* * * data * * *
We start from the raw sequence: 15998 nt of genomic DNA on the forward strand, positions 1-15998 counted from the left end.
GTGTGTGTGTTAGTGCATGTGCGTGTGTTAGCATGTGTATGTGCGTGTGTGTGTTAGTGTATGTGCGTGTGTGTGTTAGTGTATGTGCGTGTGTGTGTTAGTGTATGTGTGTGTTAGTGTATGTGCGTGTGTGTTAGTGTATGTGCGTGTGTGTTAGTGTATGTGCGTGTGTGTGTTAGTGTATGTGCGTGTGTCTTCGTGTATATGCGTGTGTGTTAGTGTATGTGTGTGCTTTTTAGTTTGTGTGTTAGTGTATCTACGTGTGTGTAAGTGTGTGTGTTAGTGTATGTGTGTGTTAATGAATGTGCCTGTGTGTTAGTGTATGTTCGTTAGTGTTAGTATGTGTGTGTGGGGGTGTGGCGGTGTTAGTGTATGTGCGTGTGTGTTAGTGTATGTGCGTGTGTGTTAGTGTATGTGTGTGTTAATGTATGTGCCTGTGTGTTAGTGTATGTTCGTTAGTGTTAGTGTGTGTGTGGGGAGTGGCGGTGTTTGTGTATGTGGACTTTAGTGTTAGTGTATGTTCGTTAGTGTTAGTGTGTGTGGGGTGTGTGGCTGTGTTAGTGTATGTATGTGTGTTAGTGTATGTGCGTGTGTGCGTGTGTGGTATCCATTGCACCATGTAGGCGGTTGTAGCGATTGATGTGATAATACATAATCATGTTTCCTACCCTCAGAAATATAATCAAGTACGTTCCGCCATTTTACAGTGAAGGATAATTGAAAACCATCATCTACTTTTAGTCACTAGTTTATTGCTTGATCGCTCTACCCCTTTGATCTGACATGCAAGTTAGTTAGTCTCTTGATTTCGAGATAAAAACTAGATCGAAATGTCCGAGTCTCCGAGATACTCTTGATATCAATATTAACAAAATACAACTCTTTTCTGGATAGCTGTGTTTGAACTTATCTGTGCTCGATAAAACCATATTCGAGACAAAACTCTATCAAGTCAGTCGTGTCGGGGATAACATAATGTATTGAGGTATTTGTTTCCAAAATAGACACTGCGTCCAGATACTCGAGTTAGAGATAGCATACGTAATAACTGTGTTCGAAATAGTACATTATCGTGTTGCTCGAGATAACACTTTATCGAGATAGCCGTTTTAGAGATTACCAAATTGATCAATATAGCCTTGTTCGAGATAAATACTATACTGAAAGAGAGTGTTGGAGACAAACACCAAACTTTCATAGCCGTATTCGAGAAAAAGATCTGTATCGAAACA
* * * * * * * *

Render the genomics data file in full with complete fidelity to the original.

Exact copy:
We start from the raw sequence: 15998 nt of genomic DNA on the forward strand, positions 1-15998 counted from the left end.
GTGTGTGTGTTAGTGCATGTGCGTGTGTTAGCATGTGTATGTGCGTGTGTGTGTTAGTGTATGTGCGTGTGTGTGTTAGTGTATGTGCGTGTGTGTGTTAGTGTATGTGTGTGTTAGTGTATGTGCGTGTGTGTTAGTGTATGTGCGTGTGTGTTAGTGTATGTGCGTGTGTGTGTTAGTGTATGTGCGTGTGTCTTCGTGTATATGCGTGTGTGTTAGTGTATGTGTGTGCTTTTTAGTTTGTGTGTTAGTGTATCTACGTGTGTGTAAGTGTGTGTGTTAGTGTATGTGTGTGTTAATGAATGTGCCTGTGTGTTAGTGTATGTTCGTTAGTGTTAGTATGTGTGTGTGGGGGTGTGGCGGTGTTAGTGTATGTGCGTGTGTGTTAGTGTATGTGCGTGTGTGTTAGTGTATGTGTGTGTTAATGTATGTGCCTGTGTGTTAGTGTATGTTCGTTAGTGTTAGTGTGTGTGTGGGGAGTGGCGGTGTTTGTGTATGTGGACTTTAGTGTTAGTGTATGTTCGTTAGTGTTAGTGTGTGTGGGGTGTGTGGCTGTGTTAGTGTATGTATGTGTGTTAGTGTATGTGCGTGTGTGCGTGTGTGGTATCCATTGCACCATGTAGGCGGTTGTAGCGATTGATGTGATAATACATAATCATGTTTCCTACCCTCAGAAATATAATCAAGTACGTTCCGCCATTTTACAGTGAAGGATAATTGAAAACCATCATCTACTTTTAGTCACTAGTTTATTGCTTGATCGCTCTACCCCTTTGATCTGACATGCAAGTTAGTTAGTCTCTTGATTTCGAGATAAAAACTAGATCGAAATGTCCGAGTCTCCGAGATACTCTTGATATCAATATTAACAAAATACAACTCTTTTCTGGATAGCTGTGTTTGAACTTATCTGTGCTCGATAAAACCATATTCGAGACAAAACTCTATCAAGTCAGTCGTGTCGGGGATAACATAATGTATTGAGGTATTTGTTTCCAAAATAGACACTGCGTCCAGATACTCGAGTTAGAGATAGCATACGTAATAACTGTGTTCGAAATAGTACATTATCGTGTTGCTCGAGATAACACTTTATCGAGATAGCCGTTTTAGAGATTACCAAATTGATCAATATAGCCTTGTTCGAGATAAATACTATACTGAAAGAGAGTGTTGGAGACAAACACCAAACTTTCATAGCCGTATTCGAGAAAAAGATCTGTATCGAAACA